It fills in cracks and scratches with its water-based polyurethane formula while also protecting the floors from future damage. You only need to use one coat to see results, and it mops on easily. Another cool thing about it is that it's stain-resistant, allowing future spills to wipe up easily. 

However, you need to prep your floors before using this finish. First, remove any oil or wax residue with something like Windex Ammonia-Free Glass Cleaner. This will help remove any buildup from products like Murphy's Oil Soap or Pine-Sol. Then, mop the floor to remove any dirt or dust. Allow it to dry, and finish it off with Rejuvenate.

Rent a commercial-grade buffer

If you have wood floors with a polyurethane finish, which is the most common, renting a commercial-grade buffer can help remove scratches that have penetrated the surface, per Angi. The buffer won't help if you have scratches in the actual wood, but it will remove superficial knicks on the finish. You can rent a machine from Home Depot for about $50 to $65 a day, depending on your location and whether it has one available. One with a water tank is typically used for this kind of project, but you'll likely need to buy the pads and finishing product for the machine, which the home improvement store can help you with.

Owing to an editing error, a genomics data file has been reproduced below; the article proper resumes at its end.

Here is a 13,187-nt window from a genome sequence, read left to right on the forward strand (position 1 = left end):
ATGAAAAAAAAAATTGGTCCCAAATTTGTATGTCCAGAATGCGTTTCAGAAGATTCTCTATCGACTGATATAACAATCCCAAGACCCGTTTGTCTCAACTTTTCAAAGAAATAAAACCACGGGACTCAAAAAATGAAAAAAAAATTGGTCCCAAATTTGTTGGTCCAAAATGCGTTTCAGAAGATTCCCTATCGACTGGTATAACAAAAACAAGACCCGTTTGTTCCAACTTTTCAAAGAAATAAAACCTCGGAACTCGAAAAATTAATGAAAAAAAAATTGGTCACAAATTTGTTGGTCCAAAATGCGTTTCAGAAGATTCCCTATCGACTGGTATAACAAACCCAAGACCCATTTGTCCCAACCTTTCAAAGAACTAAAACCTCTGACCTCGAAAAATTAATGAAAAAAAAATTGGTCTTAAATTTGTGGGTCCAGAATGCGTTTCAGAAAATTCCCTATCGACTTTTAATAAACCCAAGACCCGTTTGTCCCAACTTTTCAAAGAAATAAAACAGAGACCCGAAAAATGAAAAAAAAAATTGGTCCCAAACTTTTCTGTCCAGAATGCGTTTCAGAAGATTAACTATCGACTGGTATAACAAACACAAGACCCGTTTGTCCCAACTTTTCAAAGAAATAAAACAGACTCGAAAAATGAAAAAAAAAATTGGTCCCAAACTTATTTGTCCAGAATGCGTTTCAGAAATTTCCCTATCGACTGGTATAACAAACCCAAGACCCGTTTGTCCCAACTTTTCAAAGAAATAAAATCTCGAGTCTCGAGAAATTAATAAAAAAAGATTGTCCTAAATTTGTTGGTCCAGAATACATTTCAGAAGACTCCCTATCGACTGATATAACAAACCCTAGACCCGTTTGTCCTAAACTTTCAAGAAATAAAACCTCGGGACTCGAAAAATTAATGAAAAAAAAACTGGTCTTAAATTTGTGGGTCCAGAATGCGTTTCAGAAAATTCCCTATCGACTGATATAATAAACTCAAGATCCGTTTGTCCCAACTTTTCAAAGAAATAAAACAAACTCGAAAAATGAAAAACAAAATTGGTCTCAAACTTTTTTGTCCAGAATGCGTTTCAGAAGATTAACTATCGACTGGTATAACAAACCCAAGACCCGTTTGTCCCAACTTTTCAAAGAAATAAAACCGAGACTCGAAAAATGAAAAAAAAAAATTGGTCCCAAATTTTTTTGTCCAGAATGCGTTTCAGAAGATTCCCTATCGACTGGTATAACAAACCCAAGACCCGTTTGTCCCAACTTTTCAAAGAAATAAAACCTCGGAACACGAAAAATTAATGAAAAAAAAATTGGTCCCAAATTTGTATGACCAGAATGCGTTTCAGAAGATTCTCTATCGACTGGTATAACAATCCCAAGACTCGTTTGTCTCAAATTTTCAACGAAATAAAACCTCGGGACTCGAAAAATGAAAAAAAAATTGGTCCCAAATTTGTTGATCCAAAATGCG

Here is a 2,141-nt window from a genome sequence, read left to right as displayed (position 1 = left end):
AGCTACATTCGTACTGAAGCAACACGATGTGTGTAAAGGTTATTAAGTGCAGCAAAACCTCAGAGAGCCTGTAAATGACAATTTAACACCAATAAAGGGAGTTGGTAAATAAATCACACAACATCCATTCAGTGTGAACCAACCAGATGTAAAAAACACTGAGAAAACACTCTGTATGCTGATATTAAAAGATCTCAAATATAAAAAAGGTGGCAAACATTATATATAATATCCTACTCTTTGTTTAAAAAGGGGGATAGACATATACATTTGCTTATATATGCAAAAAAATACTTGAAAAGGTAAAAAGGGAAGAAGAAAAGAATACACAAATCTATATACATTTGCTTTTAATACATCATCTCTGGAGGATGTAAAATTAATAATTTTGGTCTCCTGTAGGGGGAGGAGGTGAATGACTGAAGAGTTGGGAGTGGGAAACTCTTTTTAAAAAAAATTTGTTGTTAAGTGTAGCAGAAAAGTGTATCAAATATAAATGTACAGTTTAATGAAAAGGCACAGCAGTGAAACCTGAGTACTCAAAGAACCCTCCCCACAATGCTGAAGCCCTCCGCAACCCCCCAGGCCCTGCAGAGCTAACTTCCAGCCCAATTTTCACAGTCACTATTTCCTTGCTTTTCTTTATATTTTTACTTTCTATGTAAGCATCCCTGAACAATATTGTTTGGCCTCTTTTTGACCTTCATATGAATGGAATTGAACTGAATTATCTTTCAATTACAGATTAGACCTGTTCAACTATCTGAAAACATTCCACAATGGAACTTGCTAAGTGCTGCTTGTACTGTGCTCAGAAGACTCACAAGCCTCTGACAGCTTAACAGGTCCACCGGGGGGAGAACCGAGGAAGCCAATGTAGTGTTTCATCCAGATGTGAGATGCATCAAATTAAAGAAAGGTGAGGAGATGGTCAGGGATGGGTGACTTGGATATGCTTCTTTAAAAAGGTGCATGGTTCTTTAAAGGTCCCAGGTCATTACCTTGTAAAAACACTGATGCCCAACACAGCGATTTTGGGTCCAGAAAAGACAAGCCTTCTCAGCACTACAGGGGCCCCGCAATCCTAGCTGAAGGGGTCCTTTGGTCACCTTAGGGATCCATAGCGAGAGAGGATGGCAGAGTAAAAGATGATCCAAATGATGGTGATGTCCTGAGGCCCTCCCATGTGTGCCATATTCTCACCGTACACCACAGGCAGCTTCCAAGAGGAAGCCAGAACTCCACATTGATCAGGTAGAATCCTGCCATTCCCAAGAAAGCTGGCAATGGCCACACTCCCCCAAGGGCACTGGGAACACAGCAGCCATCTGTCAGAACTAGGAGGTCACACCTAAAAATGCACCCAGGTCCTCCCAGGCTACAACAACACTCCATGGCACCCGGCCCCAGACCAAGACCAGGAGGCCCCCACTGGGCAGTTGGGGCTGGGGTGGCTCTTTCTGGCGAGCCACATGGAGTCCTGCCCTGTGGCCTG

Before you start the buffing process, you'll need to prepare the area by removing all the furniture and contents from the room. Curtains should be lifted, and any metal grates or vents removed. Use a wood floor cleaner to clean and dry the surface area first. You'll also want to use a safety mask and make sure the room is well-ventilated due to the fumes from the finishing solution. Apply the solution to the floor with a mop or spray applicator. Buff the corners first and work inwards. Don't allow the machine to remain in one spot too long, or you can damage the floor. Be careful, as these machines have a lot of power! You can do a second buff and finish for a better shine.